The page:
Martin Beck - the man who discovered Houdini

Born July 31, 1868, Martin Beck oversaw the western Orpheum vaudeville circuit under an agreement with B.F. Keith and Edward Albee who controlled vaudeville in the east. The men came to monopolize vaudeville, not just with their nationwide string of theaters, but also with an all-powerful booking agency that fed their own chains. With their prestigious theaters and nationwide influence, Keith-Albee Orpheum epitomized "the big time."

In 1899 Martin Beck, traveling with a party of sightseeing theater managers, saw Houdini at the Palm Garden Beer Hall in St. Paul, Minnesota. Beck sent a pair of handcuffs on stage to test the young "Handcuff King." On March 14, Houdini received a telegram from Beck offering him a spot on the Orpheum bill in Omaha, saying that he would most likely make him a proposition for the entire season. Houdini later wrote that the telegram "changed my whole life's journey."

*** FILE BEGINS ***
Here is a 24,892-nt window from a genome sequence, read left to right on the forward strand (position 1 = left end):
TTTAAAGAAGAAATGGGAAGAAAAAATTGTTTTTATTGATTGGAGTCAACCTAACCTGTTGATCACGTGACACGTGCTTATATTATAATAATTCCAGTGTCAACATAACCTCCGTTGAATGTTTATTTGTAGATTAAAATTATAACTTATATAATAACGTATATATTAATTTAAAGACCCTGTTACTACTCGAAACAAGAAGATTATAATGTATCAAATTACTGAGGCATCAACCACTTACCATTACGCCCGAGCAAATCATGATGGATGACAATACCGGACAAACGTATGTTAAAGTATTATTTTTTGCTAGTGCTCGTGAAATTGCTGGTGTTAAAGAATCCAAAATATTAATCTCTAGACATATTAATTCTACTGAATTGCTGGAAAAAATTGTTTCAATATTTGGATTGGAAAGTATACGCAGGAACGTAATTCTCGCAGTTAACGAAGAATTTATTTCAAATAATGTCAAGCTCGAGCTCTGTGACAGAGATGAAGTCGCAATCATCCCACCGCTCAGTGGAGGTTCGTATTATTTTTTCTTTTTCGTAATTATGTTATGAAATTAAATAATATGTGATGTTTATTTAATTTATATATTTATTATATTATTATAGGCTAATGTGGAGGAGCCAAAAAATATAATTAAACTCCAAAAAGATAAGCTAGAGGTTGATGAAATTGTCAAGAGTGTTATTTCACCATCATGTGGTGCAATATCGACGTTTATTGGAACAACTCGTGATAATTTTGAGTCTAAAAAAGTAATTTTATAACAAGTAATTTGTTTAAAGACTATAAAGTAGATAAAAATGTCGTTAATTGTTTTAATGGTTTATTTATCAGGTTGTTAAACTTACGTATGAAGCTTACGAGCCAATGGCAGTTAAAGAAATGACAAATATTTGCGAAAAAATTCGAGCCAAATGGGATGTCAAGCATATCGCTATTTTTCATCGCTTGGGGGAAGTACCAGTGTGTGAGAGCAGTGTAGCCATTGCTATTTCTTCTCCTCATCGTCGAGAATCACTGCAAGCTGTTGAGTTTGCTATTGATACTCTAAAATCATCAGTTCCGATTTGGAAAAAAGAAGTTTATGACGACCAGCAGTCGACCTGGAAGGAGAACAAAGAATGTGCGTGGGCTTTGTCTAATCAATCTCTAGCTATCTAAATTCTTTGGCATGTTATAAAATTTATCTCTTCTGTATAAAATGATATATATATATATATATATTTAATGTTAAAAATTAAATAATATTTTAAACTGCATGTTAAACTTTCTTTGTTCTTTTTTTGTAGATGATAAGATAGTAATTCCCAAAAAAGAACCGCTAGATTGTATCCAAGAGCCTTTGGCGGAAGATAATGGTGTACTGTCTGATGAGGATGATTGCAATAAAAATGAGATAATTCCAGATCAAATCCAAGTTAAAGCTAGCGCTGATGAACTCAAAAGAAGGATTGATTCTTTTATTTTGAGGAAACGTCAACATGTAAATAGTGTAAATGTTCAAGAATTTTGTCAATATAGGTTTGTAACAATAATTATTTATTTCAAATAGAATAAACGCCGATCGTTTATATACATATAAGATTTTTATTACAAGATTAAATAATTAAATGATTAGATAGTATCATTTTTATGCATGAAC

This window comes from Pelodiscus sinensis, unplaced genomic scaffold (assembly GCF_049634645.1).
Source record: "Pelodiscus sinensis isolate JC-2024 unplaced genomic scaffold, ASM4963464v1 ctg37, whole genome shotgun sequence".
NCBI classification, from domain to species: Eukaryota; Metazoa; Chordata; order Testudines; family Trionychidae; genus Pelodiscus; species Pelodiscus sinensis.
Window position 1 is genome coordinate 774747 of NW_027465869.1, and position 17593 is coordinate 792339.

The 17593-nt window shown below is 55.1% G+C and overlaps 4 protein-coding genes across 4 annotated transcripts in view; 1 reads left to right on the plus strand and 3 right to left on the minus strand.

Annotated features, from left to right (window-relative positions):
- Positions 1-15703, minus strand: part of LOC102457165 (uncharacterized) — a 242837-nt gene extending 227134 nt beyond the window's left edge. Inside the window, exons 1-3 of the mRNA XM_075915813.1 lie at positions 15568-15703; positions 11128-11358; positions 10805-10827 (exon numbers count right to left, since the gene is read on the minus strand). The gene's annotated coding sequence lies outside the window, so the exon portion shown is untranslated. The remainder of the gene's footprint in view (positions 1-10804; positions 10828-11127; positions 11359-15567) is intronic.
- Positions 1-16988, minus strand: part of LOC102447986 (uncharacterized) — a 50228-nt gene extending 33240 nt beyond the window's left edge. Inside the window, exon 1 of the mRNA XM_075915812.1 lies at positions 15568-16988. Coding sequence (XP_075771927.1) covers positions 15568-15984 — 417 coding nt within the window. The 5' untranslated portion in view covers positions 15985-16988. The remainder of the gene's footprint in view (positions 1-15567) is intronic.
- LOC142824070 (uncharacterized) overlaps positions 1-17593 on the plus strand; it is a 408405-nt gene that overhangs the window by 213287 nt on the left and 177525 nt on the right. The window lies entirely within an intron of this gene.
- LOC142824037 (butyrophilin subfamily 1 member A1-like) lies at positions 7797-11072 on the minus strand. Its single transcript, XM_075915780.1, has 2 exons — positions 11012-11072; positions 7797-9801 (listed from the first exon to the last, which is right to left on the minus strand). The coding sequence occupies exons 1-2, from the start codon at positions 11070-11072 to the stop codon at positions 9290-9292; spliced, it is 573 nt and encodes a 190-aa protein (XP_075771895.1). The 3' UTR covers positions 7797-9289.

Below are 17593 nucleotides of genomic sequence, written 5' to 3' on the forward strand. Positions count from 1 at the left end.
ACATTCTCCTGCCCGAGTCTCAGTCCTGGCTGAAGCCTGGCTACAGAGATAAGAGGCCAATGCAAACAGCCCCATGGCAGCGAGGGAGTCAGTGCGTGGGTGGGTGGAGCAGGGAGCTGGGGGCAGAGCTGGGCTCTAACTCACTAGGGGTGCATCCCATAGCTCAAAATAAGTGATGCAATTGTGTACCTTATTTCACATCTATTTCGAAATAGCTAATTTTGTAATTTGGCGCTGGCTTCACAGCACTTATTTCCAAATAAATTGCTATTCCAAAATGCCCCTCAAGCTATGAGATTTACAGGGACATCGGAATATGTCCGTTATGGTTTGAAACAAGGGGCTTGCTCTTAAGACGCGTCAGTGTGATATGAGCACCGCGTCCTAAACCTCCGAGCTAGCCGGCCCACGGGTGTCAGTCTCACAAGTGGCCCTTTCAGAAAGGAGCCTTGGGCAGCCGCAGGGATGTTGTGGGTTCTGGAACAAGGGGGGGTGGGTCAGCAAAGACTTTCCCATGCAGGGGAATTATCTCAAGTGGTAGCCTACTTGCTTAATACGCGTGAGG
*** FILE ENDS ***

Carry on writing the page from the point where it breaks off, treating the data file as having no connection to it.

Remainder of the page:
Beck and Houdini finalized a three year management agreement that same year. It was Beck's idea to send Houdini to Europe in 1900 where he could build a name for himself. When Houdini struck it big in England, he decided to remain in Europe instead of returning to the U.S. and bought out his contract with Beck in 1901. While Beck no longer managed Houdini personally, the two men remained close friends and business associates and Houdini remained loyal to the Keith-Orphuem circuit for his entire career. Beck was an honorary pallbearer at Houdini's funeral.

Beck was also famous for building the Palace and the Martin Beck Theater (now the Al Hirschfeld Theatre) in New York City. He died on November 16, 1940 at age 72.

Houdini's brother Hardeen said, "Although many persons claim to have made Houdini, all credit should go to astute Martin Beck."